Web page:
During the next few cycles, error status trace 300 indicates a normal status, which causes the algorithm to decrement error timer 42 back to zero and maintain retry timer 56 at its present level. As shown in FIG. 4A, retry counter 58 remains at a level of zero during the above-described initial period of this example. At data point 300B, however, error status trace 300 again indicates an abnormal status, causing the algorithm to increment error timer 42 (data point 42B) at block 210, and retry timer 56 (data point 56B) at block 214. During this cycle, retry timer 56 reaches maximum retry time 52, and the result of decision block 216 is “Yes.” Consequently, the algorithm reconfigures and re-enables the monitored output signal and increments retry counter 58 (data point 58A; on top of data point 300B) at block 218. As retry counter 58 does not equal or exceed retry limit 54, the result of decision block 220 is “No,” and retry timer 56 is reset to zero (data point 56C) at block 222.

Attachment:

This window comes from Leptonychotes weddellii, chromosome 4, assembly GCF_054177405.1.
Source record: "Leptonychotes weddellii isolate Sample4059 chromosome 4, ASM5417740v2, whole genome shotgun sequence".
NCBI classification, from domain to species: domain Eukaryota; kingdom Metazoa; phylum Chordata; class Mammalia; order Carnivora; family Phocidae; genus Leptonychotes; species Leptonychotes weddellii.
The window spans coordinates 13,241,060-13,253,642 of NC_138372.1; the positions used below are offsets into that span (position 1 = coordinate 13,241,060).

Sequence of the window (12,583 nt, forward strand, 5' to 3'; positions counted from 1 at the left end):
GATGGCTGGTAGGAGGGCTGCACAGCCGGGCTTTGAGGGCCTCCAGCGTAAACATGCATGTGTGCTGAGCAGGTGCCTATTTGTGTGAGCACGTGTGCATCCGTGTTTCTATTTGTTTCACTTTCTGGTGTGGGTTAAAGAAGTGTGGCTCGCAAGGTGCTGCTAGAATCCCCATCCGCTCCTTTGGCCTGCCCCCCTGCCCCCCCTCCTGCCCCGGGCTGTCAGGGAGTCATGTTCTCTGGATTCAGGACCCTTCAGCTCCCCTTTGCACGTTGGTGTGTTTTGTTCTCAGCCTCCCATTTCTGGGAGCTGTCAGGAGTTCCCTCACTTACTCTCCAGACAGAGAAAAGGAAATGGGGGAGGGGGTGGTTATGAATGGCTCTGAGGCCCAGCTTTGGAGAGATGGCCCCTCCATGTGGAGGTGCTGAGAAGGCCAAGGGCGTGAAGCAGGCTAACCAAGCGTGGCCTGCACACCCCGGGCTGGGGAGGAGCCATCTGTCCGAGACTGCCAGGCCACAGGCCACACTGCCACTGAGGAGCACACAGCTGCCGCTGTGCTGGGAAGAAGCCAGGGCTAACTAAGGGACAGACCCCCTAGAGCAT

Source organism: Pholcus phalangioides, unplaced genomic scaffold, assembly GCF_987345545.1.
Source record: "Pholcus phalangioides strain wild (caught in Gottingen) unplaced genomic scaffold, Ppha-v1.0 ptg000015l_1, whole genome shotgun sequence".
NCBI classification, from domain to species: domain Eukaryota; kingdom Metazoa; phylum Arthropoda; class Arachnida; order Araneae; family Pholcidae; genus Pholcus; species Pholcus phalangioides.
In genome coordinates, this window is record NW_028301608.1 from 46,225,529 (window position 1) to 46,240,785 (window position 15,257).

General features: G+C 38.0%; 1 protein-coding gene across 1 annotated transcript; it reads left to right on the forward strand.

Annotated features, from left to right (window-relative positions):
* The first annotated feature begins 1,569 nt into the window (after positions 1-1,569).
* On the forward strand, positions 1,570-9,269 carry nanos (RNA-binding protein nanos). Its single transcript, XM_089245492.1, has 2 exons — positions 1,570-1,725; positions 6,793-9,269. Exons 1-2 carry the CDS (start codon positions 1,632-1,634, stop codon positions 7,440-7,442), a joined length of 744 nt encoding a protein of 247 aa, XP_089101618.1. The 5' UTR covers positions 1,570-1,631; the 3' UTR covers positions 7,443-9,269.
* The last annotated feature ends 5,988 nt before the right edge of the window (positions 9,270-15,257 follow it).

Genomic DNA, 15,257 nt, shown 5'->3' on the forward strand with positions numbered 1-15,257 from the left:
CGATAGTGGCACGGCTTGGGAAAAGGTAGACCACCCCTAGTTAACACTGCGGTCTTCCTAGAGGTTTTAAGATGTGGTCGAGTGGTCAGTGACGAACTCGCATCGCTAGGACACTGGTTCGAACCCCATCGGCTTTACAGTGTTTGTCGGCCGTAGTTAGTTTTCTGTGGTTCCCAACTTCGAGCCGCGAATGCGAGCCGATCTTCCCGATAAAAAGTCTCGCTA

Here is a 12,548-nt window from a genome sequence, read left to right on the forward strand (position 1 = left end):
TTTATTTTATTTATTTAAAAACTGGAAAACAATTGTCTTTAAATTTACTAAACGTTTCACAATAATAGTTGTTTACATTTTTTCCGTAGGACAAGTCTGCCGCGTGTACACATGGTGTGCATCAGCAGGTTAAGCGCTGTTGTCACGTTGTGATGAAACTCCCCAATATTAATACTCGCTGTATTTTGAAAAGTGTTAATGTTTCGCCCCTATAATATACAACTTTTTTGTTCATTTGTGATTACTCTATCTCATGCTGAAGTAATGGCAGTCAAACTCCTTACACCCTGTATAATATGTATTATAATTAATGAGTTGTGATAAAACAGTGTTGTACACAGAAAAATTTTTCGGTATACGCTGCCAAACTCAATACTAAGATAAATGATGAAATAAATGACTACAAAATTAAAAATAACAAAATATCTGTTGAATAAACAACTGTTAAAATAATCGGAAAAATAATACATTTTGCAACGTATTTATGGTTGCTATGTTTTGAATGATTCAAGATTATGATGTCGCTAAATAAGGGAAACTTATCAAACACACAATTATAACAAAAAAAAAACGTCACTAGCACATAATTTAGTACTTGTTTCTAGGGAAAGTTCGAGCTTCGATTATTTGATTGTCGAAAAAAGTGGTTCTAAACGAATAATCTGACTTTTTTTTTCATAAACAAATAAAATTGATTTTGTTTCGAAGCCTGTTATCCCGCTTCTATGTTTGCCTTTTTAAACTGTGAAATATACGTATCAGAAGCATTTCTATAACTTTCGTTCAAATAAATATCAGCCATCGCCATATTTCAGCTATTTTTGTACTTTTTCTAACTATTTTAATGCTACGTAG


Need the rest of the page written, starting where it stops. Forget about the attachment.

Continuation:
During the next cycle, error status trace 300 indicates a normal status (data point 300C). Thus, the algorithm decrements error timer 42 (data point 42C; on top of data point 300C), and retry timer 56 and retry counter 58 remain at their previous levels (56D and 58B, respectively). It is not until the cycle beginning at time 1.0 that error output trace 300 has remained abnormal for the number of cycles needed to cause retry timer 56 to again reach maximum retry time 52. During that cycle, the algorithm reconfigures and re-enables the monitored output, increments retry counter 58 (data point 58C), and re-sets retry timer 56 to zero (data point 56E).

As should be apparent from the foregoing, the algorithm continues in the previously described manner to reconfigure and re-enable the monitored output, increment retry counter 58, and re-set retry timer 56 each time retry timer 56 reaches maximum retry time 52. As error status trace 300 intermittently changes between a normal status and an abnormal status during the first 3.5 time units of FIG. 4B, error timer 42 remains below error timer maximum 44, thereby preventing the algorithm from reporting a constant fault.